VIKING Genes

Electronic Health Record Linkage

When our volunteers joined our studies, we asked if they agreed to us linking to their health records. What can this do for research? Learn more here.

What Electronic Health Records do we have?

Patient data is an essential part of the healthcare we receive from the NHS. These Electronic Health Records (EHRs) are kept securely by the NHS and are routinely updated by the NHS after patient visits. To obtain EHRs for our research, we work with NHS experts to link to the data about our volunteers through the Community Health Index (CHI) number.

There's a vast array of different EHRs, which have been collected for up to 50 years. Volunteer records you can apply to access include summary data on:

  • Prescriptions
  • Outpatients
  • General acute/inpatients¬†
  • Maternity¬†
  • Mental health
  • Scottish cancer registry
  • Neonatal inpatients
  • Scottish birth records
  • Blood biochemistry

The type of project you have in mind will alter the summary data you may wish to access. If you'd like to learn more about these datasets and what they contain, you can visit the SMR datasets website: SMR Datasets

Alternatively, you can send us an enquiry to accessQTL@ed.ac.uk

Electronic Health Records - Graphic as listed in bullet points in text

What are Viking Genes doing with EHRs?

We're already working on some fascinating research using some of these data. The EHRs include a highly accurate register of people in Scotland who have been diagnosed with cancer. Entries in this register, which include volunteers from the Orkney Complex Disease Study (ORCADES), are now being studied by our colleagues at The University of Edinburgh. Working with our other colleagues at the University of Aberdeen, they are comparing reported cases of breast cancer against genetic data in the ORCADES study.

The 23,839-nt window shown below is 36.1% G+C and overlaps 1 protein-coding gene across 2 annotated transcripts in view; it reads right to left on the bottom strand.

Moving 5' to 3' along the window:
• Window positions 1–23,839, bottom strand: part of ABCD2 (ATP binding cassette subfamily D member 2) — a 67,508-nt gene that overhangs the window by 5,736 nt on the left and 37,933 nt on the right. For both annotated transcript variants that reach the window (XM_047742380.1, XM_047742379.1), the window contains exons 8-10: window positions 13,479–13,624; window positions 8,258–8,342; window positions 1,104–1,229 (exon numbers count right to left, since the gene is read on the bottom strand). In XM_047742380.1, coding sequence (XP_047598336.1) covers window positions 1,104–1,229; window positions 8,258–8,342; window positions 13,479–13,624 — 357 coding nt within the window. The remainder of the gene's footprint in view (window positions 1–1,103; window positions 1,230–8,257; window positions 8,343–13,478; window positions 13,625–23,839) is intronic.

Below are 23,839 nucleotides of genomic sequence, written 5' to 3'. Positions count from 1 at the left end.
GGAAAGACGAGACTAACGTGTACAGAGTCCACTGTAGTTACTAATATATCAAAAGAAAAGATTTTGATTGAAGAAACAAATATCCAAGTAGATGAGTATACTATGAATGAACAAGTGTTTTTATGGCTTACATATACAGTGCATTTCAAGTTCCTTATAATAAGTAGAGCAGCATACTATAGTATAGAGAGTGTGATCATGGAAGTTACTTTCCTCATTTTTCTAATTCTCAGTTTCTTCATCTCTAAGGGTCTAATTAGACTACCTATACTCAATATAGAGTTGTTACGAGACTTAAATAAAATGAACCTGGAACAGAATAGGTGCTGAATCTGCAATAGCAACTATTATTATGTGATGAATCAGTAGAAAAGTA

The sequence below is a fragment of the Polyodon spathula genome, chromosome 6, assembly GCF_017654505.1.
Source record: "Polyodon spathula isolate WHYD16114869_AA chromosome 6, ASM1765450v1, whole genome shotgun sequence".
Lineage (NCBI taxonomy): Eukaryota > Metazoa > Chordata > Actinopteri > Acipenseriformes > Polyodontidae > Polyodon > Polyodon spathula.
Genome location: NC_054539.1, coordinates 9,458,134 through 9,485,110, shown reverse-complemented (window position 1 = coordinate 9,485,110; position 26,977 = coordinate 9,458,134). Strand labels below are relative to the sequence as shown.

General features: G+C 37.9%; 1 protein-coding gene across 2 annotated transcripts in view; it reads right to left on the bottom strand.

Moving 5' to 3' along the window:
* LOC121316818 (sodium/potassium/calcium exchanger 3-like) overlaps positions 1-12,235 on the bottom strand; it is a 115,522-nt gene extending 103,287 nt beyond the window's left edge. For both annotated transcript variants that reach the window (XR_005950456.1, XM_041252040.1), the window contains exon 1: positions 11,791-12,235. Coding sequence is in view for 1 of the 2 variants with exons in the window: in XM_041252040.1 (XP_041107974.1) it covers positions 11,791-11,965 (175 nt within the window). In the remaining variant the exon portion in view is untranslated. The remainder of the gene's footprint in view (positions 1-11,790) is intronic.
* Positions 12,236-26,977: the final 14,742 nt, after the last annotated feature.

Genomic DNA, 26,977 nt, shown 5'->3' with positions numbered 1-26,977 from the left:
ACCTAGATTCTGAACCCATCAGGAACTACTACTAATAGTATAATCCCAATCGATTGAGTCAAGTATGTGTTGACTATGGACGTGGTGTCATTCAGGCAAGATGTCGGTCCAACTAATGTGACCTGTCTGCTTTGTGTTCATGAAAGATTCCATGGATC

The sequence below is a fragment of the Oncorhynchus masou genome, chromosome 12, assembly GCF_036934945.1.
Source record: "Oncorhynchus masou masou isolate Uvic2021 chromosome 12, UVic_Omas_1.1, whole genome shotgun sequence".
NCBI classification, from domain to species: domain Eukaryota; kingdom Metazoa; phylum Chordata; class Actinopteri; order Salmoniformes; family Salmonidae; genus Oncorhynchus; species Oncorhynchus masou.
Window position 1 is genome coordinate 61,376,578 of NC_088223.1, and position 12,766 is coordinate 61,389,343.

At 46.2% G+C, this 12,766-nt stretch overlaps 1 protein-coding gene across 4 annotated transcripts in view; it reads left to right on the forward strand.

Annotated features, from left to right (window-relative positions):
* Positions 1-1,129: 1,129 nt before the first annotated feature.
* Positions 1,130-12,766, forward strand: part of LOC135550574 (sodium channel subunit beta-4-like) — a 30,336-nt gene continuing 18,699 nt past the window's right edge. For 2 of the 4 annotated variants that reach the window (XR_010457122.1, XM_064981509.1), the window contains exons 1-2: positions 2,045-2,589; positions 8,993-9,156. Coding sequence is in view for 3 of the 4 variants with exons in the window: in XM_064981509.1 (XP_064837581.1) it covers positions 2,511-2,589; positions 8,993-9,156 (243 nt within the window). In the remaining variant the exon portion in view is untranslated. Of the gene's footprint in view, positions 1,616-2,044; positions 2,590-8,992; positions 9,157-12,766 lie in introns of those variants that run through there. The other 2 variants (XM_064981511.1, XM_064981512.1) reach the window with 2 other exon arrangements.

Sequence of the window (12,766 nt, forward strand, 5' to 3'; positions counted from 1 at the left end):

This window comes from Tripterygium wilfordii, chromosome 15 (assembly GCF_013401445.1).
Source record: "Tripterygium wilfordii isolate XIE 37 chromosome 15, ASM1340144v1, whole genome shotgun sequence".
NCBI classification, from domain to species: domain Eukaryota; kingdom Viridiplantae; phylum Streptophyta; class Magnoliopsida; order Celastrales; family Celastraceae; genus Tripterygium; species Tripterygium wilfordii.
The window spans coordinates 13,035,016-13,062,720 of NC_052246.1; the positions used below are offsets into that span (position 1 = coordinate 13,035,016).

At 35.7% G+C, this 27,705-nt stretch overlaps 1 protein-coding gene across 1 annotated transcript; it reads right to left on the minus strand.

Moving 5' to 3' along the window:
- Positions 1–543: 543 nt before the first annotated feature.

They want to study the links between a rare variation in the BRCA1 gene, found in some Orcadians, and breast cancer. The researchers hope to find out if the rare genetic variation increases a person's chance of getting breast cancer or ovarian cancer. The results should further help the planning and delivery of genetic services and treatments by the NHS.

If you are a researcher and would like to access summaries of any of our electronic health record information, get in touch with us at accessQTL@ed.ac.uk.